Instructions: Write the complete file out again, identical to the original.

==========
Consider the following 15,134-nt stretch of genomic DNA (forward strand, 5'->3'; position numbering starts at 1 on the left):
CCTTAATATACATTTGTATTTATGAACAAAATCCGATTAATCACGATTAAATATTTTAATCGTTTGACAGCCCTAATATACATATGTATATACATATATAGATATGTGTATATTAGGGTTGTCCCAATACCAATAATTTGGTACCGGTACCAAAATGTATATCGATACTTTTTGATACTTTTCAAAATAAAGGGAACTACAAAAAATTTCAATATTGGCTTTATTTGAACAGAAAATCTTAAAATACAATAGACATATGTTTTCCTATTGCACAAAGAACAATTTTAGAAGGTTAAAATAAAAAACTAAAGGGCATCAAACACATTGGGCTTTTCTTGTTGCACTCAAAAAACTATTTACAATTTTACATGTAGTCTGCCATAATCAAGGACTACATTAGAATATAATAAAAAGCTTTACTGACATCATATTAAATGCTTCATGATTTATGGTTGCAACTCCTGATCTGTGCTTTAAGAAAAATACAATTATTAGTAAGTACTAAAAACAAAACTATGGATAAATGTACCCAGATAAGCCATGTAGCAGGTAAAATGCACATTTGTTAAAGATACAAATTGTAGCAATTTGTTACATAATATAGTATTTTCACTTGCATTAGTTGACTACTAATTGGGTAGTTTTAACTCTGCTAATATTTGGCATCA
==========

Consider the following 15,134-nt stretch of genomic DNA (forward strand, 5'->3'; position numbering starts at 1 on the left):
CCTTAATATACATTTGTATTTATGAACAAAATCCGATTAATCACGATTAAATATTTTAATCGTTTGACAGCCCTAATATACATATGTATATACATATATAGATATGTGTATATTAGGGTTGTCCCAATACCAATAATTTGGTACCGGTACCAAAATGTATATCGATACTTTTTGATACTTTTCAAAATAAAGGGAACTACAAAAAATTTCAATATTGGCTTTATTTGAACAGAAAATCTTAAAATACAATAGACATATGTTTTCCTATTGCACAAAGAACAATTTTAGAAGGTTAAAATAAAAAACTAAAGGGCATCAAACACATTGGGCTTTTCTTGTTGCACTCAAAAAACTATTTACAATTTTACATGTAGTCTGCCATAATCAAGGACTACATTAGAATATAATAAAAAGCTTTACTGACATCATATTAAATGCTTCATGATTTATGGTTGCAACTCCTGATCTGTGCTTTAAGAAAAATACAATTATTAGTAAGTACTAAAAACAAAACTATGGATAAATGTACCCAGATAAGCCATGTAGCAGGTAAAATGCACATTTGTTAAAGATACAAATTGTAGCAATTTGTTACATAATATAGTATTTTCACTTGCATTAGTTGACTACTAATTGGGTAGTTTTAACTCTGCTAATATTTGGCATCA